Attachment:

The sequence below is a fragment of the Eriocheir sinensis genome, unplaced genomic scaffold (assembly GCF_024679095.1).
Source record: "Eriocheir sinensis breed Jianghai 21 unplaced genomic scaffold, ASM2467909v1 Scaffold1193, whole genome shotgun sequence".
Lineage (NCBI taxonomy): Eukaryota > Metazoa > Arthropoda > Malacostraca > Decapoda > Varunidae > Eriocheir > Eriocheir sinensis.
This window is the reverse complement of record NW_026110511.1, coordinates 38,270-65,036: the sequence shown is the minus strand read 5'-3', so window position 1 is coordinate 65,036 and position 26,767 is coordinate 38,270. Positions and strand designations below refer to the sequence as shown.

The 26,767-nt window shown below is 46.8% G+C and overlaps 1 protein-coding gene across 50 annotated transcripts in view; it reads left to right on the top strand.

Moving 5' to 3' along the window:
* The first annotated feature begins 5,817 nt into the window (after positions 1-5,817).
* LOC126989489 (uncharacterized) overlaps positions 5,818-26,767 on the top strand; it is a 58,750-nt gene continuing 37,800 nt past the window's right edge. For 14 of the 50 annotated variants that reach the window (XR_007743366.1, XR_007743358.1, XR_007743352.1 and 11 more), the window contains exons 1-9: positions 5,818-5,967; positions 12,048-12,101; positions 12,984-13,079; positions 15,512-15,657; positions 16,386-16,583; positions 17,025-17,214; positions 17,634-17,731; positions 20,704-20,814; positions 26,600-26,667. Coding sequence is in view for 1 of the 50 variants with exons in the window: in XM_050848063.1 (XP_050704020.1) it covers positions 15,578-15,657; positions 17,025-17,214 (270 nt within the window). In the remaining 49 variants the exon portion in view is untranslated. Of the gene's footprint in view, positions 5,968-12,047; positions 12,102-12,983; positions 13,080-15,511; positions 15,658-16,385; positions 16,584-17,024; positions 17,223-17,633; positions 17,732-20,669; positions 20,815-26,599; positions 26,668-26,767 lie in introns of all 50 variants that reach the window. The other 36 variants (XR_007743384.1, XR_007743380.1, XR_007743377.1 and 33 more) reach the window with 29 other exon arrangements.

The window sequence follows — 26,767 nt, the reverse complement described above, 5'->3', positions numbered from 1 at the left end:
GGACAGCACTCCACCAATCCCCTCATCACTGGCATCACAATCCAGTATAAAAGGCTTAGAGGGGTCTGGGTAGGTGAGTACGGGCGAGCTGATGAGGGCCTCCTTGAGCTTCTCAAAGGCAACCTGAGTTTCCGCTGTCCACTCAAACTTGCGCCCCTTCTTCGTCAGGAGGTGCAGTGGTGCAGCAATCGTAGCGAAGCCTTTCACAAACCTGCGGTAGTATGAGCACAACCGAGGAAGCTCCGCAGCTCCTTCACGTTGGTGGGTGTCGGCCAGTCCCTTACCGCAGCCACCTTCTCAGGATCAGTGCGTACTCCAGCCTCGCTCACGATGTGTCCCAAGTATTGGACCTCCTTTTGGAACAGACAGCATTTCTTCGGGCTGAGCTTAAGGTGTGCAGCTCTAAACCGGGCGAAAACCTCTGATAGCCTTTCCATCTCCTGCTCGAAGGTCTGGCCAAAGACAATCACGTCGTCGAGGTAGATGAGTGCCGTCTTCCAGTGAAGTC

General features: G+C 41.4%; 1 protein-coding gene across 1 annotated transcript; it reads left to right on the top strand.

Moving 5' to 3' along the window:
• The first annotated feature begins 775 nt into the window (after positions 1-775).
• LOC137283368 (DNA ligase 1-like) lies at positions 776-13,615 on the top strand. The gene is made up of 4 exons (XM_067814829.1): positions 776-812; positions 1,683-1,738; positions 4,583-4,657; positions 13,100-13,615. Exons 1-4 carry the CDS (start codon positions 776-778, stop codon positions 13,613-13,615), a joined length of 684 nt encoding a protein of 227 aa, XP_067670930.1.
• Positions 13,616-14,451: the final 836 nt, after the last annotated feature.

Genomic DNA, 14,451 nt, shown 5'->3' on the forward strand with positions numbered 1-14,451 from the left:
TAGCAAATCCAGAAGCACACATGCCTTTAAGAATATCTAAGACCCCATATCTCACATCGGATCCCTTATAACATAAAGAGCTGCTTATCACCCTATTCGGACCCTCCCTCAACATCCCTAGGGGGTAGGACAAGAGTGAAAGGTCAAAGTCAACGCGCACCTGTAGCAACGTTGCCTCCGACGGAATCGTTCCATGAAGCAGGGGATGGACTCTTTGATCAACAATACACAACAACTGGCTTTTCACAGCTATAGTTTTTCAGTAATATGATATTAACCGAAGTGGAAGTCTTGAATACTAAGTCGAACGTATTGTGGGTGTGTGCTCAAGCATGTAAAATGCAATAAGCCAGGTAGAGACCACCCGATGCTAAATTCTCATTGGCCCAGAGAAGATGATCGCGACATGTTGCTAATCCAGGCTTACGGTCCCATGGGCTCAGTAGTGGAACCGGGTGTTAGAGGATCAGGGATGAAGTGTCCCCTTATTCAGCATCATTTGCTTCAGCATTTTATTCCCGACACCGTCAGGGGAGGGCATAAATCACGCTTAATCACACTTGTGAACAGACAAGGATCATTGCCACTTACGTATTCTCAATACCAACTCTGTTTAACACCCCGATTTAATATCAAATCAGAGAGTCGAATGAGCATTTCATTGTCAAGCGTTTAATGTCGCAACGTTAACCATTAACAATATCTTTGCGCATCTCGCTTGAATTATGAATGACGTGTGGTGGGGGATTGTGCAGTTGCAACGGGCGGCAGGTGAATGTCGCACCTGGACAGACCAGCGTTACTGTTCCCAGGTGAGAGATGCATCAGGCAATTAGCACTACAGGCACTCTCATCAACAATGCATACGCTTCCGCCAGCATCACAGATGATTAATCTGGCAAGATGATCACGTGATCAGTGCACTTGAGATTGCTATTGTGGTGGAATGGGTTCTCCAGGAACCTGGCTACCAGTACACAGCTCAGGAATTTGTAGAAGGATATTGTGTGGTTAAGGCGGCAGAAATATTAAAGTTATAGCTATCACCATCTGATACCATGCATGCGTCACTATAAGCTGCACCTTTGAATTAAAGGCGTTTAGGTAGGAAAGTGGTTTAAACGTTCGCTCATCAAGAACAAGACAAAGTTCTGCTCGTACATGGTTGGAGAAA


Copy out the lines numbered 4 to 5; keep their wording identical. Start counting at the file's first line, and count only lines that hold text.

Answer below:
This window is the reverse complement of record NW_026110511.1, coordinates 38,270-65,036: the sequence shown is the minus strand read 5'-3', so window position 1 is coordinate 65,036 and position 26,767 is coordinate 38,270. Positions and strand designations below refer to the sequence as shown.

The 26,767-nt window shown below is 46.8% G+C and overlaps 1 protein-coding gene across 50 annotated transcripts in view; it reads left to right on the top strand.